Court Remains Staunch on Travel Site Add-Ons

     (CN) – Internet travel sites cannot force customers to opt out of services that cost extra, such as trip-cancelation insurance, Europe’s high court ruled Thursday.
     Aligning itself with the March opinion from a court adviser, the Court of Justice called it a violation of EU law on airfare transparency to require that customers of Deutschland opt out of optional travel arrangement features.
     The website’s third-party trip-cancellation insurance is set as a default that customers must deselect, and the price of the insurance is not included in the running total during the transaction as required by the law.
     A German consumer protection group sued the Britain-based company over the practice, and the regional high court in Cologne asked the Court of Justice to weigh in on eBookers’ argument that airfare transparency rules apply only to services provided by airlines – not additional options offered by third parties.
     The European court’s advocate general advised that opting in is necessary precisely because customers have a choice to accept or reject trip extras.
     Judges for the Luxembourg court wrote Thursday that the law specifically requires or travel supplements to prevent customers from being induced to purchase unnecessary extras during the booking process – regardless of whether the extras come from the airlines or a third party.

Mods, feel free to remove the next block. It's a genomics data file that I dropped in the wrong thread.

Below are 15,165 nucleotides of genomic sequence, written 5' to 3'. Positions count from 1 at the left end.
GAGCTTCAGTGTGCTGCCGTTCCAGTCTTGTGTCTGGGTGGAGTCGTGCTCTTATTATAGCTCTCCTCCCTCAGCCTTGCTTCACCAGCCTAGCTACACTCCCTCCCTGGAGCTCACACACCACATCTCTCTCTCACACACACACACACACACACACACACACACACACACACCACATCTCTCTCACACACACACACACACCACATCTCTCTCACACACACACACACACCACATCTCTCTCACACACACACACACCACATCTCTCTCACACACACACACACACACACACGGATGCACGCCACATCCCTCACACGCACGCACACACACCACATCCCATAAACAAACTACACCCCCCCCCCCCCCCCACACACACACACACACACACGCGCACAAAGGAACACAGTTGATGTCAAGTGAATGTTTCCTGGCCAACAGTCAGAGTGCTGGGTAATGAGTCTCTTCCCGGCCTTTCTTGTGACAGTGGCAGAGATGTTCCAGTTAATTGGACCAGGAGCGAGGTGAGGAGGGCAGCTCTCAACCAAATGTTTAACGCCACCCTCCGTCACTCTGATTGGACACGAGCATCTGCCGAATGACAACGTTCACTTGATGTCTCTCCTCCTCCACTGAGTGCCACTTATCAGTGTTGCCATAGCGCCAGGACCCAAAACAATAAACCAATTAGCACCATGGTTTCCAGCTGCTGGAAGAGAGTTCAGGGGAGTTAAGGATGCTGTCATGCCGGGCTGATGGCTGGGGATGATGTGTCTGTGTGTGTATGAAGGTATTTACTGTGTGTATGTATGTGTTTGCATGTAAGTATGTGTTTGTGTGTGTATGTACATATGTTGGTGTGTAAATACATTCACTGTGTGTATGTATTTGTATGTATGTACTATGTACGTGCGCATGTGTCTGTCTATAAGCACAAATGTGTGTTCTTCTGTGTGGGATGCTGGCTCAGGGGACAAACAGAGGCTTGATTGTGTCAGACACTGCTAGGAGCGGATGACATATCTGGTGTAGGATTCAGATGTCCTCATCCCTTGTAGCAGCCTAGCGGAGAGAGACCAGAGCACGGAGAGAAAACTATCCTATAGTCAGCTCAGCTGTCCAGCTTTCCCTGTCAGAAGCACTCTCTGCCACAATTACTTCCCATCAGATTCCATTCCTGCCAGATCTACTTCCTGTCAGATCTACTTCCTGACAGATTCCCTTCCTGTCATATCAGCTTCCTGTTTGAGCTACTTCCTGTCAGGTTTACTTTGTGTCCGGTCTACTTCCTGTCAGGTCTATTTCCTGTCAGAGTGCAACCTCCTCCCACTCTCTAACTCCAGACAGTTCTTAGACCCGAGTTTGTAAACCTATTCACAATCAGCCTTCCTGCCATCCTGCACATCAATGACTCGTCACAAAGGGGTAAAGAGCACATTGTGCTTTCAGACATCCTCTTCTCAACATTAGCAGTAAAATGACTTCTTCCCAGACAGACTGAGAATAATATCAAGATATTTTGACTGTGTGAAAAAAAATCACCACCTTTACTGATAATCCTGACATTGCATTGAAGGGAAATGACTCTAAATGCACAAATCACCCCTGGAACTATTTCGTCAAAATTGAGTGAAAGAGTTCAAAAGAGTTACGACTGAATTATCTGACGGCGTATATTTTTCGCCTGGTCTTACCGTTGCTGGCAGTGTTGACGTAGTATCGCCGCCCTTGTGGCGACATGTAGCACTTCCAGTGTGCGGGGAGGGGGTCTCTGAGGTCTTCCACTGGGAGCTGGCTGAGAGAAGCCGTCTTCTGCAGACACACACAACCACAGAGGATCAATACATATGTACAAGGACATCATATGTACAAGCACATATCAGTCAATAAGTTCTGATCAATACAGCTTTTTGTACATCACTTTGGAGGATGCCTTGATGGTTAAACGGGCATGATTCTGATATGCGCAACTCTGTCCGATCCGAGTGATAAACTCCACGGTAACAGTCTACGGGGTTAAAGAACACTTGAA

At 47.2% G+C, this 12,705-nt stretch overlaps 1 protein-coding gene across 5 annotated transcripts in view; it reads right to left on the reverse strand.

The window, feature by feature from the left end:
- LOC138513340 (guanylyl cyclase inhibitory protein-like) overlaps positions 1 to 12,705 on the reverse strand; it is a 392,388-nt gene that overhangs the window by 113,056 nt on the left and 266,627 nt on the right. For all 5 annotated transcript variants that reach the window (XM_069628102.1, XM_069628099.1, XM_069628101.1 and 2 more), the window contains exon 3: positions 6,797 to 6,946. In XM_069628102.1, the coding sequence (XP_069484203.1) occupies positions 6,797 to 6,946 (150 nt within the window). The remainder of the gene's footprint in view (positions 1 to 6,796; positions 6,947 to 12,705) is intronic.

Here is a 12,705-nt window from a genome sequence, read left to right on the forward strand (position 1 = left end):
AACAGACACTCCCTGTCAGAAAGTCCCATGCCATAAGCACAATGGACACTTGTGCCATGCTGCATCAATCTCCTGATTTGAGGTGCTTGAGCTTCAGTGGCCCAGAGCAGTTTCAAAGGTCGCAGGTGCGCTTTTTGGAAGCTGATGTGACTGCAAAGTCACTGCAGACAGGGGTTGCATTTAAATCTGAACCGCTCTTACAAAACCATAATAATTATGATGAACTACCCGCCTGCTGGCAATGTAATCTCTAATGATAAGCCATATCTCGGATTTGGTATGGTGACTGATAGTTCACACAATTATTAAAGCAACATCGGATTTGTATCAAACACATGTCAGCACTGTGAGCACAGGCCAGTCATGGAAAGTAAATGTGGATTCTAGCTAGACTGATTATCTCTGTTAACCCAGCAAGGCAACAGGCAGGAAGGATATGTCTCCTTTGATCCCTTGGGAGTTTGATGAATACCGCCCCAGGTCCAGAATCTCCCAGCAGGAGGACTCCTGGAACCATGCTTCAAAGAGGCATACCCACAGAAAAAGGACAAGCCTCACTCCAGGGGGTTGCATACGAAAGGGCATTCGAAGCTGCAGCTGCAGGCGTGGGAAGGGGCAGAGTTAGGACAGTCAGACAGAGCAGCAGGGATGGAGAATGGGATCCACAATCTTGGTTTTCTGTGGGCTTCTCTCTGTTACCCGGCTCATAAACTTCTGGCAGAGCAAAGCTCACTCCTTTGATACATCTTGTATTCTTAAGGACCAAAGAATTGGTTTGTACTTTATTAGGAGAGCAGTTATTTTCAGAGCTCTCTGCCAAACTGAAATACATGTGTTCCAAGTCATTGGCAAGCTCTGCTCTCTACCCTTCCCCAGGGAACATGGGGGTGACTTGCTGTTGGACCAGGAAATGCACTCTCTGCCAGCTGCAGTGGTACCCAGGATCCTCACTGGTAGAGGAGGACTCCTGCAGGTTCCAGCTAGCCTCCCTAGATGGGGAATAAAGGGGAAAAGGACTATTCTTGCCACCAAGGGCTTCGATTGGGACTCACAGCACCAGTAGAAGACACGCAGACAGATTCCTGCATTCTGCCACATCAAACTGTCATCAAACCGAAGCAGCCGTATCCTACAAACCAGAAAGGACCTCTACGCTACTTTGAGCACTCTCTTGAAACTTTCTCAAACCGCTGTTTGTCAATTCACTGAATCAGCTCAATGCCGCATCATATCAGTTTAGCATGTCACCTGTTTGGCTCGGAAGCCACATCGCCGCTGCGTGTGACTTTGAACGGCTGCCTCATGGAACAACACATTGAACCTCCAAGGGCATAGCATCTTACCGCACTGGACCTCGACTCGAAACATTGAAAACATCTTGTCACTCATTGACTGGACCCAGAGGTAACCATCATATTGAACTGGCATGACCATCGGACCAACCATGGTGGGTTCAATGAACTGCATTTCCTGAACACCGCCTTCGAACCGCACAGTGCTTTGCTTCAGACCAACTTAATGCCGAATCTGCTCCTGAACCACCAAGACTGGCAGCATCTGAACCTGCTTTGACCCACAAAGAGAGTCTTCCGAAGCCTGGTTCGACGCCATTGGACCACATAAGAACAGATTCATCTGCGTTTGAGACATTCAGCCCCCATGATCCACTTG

“If it were permissible to make that protection dependent on the status of the provider of that additional service, by granting protection only where the service was provided by an air carrier, that protection could easily be circumvented and, consequently, the objective in question certainly compromised,” the decision states. “In any event, such a procedure would be incompatible [the law].”
     “The concept of ‘optional price supplements’ … must be interpreted as meaning that it covers costs, connected with the air travel, arising from services, such as the flight cancellation insurance at issue in the main proceedings, supplied by a party other than the air carrier and charged to the customer by the person selling that travel, together with the air fare, as part of a total price,” Europe’s high court concluded, remanding the case back to the German court for final judgment.

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